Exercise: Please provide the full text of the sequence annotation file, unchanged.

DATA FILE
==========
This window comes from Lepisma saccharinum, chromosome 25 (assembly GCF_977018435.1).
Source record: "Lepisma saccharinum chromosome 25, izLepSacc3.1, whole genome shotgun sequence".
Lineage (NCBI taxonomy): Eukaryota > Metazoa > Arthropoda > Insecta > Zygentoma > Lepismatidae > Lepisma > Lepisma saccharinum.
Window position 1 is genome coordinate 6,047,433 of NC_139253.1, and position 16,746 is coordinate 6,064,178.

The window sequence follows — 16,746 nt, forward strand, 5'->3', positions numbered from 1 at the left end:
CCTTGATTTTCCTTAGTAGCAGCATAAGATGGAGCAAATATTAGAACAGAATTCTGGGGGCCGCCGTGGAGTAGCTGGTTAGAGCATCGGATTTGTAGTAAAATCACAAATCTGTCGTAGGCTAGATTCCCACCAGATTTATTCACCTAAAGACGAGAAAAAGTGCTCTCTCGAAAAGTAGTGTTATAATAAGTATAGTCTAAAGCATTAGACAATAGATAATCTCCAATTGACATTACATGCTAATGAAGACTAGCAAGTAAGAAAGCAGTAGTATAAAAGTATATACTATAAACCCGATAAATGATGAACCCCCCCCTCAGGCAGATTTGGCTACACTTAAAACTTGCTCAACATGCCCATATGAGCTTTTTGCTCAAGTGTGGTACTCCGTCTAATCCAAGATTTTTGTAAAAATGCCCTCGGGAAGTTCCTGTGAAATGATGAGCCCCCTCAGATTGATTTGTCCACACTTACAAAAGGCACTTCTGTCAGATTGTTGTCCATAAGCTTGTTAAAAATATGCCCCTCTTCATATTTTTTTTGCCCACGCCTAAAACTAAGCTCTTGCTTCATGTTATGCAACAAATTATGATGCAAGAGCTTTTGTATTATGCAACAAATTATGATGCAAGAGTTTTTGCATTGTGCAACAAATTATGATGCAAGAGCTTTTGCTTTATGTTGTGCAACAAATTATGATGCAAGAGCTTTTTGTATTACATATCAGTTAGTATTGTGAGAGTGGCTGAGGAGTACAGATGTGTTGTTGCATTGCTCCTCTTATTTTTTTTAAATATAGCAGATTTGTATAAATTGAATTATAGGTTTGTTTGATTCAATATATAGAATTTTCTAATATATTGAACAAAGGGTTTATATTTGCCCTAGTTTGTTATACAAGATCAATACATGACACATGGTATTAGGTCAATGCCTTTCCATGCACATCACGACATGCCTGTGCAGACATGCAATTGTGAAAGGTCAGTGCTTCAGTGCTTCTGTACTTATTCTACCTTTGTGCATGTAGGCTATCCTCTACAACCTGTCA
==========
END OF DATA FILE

This window comes from Lepisma saccharinum, chromosome 25 (assembly GCF_977018435.1).
Source record: "Lepisma saccharinum chromosome 25, izLepSacc3.1, whole genome shotgun sequence".
Lineage (NCBI taxonomy): Eukaryota > Metazoa > Arthropoda > Insecta > Zygentoma > Lepismatidae > Lepisma > Lepisma saccharinum.
Window position 1 is genome coordinate 6,047,433 of NC_139253.1, and position 16,746 is coordinate 6,064,178.

The window sequence follows — 16,746 nt, forward strand, 5'->3', positions numbered from 1 at the left end:
CCTTGATTTTCCTTAGTAGCAGCATAAGATGGAGCAAATATTAGAACAGAATTCTGGGGGCCGCCGTGGAGTAGCTGGTTAGAGCATCGGATTTGTAGTAAAATCACAAATCTGTCGTAGGCTAGATTCCCACCAGATTTATTCACCTAAAGACGAGAAAAAGTGCTCTCTCGAAAAGTAGTGTTATAATAAGTATAGTCTAAAGCATTAGACAATAGATAATCTCCAATTGACATTACATGCTAATGAAGACTAGCAAGTAAGAAAGCAGTAGTATAAAAGTATATACTATAAACCCGATAAATGATGAACCCCCCCCTCAGGCAGATTTGGCTACACTTAAAACTTGCTCAACATGCCCATATGAGCTTTTTGCTCAAGTGTGGTACTCCGTCTAATCCAAGATTTTTGTAAAAATGCCCTCGGGAAGTTCCTGTGAAATGATGAGCCCCCTCAGATTGATTTGTCCACACTTACAAAAGGCACTTCTGTCAGATTGTTGTCCATAAGCTTGTTAAAAATATGCCCCTCTTCATATTTTTTTTGCCCACGCCTAAAACTAAGCTCTTGCTTCATGTTATGCAACAAATTATGATGCAAGAGCTTTTGTATTATGCAACAAATTATGATGCAAGAGTTTTTGCATTGTGCAACAAATTATGATGCAAGAGCTTTTGCTTTATGTTGTGCAACAAATTATGATGCAAGAGCTTTTTGTATTACATATCAGTTAGTATTGTGAGAGTGGCTGAGGAGTACAGATGTGTTGTTGCATTGCTCCTCTTATTTTTTTTAAATATAGCAGATTTGTATAAATTGAATTATAGGTTTGTTTGATTCAATATATAGAATTTTCTAATATATTGAACAAAGGGTTTATATTTGCCCTAGTTTGTTATACAAGATCAATACATGACACATGGTATTAGGTCAATGCCTTTCCATGCACATCACGACATGCCTGTGCAGACATGCAATTGTGAAAGGTCAGTGCTTCAGTGCTTCTGTACTTATTCTACCTTTGTGCATGTAGGCTATCCTCTACAACCTGTCA